Developers use a range of methods to develop their Twitterbots. Magic Realism Bot, plus other bots like Harry Giles’s autoflâneur (‘a guide to getting lost’), functions like a digital game of Mad Libs, pulling from word banks to fill in template blanks. The simplest bots simply pull from other online sources. John Emerson’s MoMA Bot, for example, produces tweets highlighting pieces from the Museum of Modern Art’s collections. Parker Higgins’ Old Fruit Pictures tweets random images from the Pomological Watercolor Collection at the USDA National Agricultural Library. And then some bots combine these methods: Liam Cooke’s poem.exe, for one, generates haiku-like poems by juxtaposing randomly-selected verses from a corpus of English translations of haiku by Kobayashi Issa. ‘give me a homeland/out of the water/catching the moon.’ Pretty poetic, eh?
Of course, template-based bots needn’t be limited to linguistic realizations. Some bots generate images using characters and emojis. Eli Brody’s Tiny Astronaut soars through starscapes generated by Katie Rose Pipkin’s Tiny Star Fields. Hugo VK’s Tiny Bus Stop shows emoji people waiting at a bus stop. Poor people – the bus never seems to arrive.
There are easy ways for people to make their own Twitterbots, even with little to no prior programming experience. Many of the bots mentioned here have been created using George Buckenham’s Cheap Bots, Done Quick!, which offers an intuitive platform that doesn’t require fluency in Python. The more complex bots, however, are not so easy to create. As Internet artist Darius Kazemi declares, ‘the reason I am able to make Twitter bots is because I have been programming computers in a shitty, haphazard way for 15 years, followed by maybe 5 years of less-shitty programming.
Moreover, bots are always created with intention, with a desire to either explore or push the limits of what we consider creative thought. Ranjit Bhatnagar explains that his Twitterbot Pentametron, which pairs public tweets written in iambic pentameter to create rhyming couplets, was born from his interest ‘in surrealist techniques, like exquisite corpse, and in the Oulipo — using games and relatively simple mechanical techniques — algorithms, really — for making interesting and weird art and poetry.’ For Bhatnagar, Pentametron represents a manifestation of creativity through mechanical processes: a detournement of language to create poetry through unexpected – and, for those whose tweets actually get used, unintended – juxtaposition.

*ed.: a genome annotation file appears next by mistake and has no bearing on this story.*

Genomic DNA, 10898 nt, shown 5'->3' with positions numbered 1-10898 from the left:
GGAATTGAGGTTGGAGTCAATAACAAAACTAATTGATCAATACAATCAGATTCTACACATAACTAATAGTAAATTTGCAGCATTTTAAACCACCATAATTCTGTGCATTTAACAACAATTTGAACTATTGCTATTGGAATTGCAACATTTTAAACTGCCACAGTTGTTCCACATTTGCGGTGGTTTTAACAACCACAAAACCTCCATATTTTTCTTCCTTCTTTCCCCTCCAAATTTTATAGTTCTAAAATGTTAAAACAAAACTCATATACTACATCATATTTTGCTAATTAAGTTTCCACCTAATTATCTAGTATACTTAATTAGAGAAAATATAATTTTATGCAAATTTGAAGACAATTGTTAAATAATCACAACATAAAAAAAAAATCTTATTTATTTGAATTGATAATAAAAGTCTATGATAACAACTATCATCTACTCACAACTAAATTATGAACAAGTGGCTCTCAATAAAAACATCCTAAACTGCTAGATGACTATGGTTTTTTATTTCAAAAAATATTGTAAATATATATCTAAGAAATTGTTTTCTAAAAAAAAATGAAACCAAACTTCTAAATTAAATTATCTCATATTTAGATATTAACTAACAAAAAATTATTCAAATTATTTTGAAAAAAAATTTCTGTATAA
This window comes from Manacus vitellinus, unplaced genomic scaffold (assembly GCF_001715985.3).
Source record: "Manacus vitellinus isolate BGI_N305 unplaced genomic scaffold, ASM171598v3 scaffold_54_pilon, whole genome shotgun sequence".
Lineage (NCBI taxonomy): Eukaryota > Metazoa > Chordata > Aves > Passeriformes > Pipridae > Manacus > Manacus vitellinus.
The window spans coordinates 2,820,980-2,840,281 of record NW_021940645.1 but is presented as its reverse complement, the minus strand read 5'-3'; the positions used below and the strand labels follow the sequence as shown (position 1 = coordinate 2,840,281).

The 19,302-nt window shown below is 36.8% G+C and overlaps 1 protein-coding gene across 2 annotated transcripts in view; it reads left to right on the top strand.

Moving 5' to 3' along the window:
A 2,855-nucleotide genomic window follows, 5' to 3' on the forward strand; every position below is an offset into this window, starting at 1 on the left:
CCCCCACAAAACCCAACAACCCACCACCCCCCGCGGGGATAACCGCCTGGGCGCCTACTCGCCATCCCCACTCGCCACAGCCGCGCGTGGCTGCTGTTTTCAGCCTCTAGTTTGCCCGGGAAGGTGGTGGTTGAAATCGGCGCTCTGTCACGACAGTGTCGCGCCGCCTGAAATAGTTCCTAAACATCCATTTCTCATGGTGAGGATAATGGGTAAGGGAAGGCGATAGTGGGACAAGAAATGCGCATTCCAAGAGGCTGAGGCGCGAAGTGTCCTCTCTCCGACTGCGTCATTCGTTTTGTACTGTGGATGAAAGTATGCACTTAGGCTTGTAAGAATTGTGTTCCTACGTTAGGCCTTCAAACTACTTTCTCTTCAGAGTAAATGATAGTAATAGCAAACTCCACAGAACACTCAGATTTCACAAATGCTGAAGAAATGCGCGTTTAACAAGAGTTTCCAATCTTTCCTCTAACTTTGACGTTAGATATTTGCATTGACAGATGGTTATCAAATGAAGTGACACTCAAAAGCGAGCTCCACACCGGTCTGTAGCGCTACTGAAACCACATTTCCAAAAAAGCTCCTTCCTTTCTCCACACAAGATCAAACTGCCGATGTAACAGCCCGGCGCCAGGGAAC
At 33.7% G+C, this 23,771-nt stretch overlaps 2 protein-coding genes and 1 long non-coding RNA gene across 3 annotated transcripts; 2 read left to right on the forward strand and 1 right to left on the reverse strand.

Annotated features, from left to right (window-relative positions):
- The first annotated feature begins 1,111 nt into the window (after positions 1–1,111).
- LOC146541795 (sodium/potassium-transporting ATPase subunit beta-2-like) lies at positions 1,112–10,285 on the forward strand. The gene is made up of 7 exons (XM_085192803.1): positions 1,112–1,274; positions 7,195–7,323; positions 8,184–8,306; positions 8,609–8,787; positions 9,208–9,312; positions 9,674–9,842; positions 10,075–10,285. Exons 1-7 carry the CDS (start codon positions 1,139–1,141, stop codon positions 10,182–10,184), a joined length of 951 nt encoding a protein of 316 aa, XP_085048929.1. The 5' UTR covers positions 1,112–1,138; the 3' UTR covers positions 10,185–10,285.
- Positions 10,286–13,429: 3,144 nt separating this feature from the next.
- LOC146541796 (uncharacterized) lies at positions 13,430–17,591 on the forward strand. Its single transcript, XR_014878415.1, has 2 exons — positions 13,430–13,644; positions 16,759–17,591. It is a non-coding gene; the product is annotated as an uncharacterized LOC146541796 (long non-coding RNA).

From 2007 to 2014, Allison Parrish’s everyword tweeted 109,157 words from the English language, in alphabetical order. Parrish describes this project as an exercise in imaginative potentialities, much like Magic Realism Bot has been described above. Parrish notes that it’s ‘a cultural practice of ours to consider individual worlds in the abstract’. everyword, however, juxtaposes single English words with the rest of whatever appears on a follower’s timeline: ‘nuns’ may appear alongside a tweet about local politics; ‘éclairs’ might appear next to a tweet about Katy Perry. ‘When you see these words juxtaposed like this’, Parrish argues, ‘you can’t help but try to find some connection between them.’ And what about everyword’s successor, fuck every word? It’s still going, hatin’ on all the things.
Twitterbots capitalise on their medium’s form. Many bots pull from or respond to public tweets, repurposing them for humour or aesthetics. Other bots depend on the personalised timeline form: a steady stream of emoji people waiting at a bus stop may not sound too exciting, but the occasional appearance of the emoji bus stop on one’s own timeline, amongst ramblings about an upcoming solar eclipse or general world devastation, may offer much-needed intellectual relief. Bots may, in a sense, be Twitter’s cat videos.
The Twitterbot knows nothing of current events. It knows nothing of its place within the world. Indeed, it knows nothing of what it creates. It simply does what it has been programmed to do. Mindlessly generating tweets every hour or so, the abovementioned Twitterbots pepper feeds otherwise dominated by disparaging news with little bits of art. And there’s beauty in what these Twitterbots create – beauty that is discerned by each individual who may stumble across these accounts. Even more, there’s beauty in these Twitterbots’ naivety. These bots are not Skynet: they are children posting their drawings on the fridge.
Leah Henrickson is a doctoral student at Loughborough University, researching the social and literary implications of natural language generation and computer-generated texts. Follow her on Twitter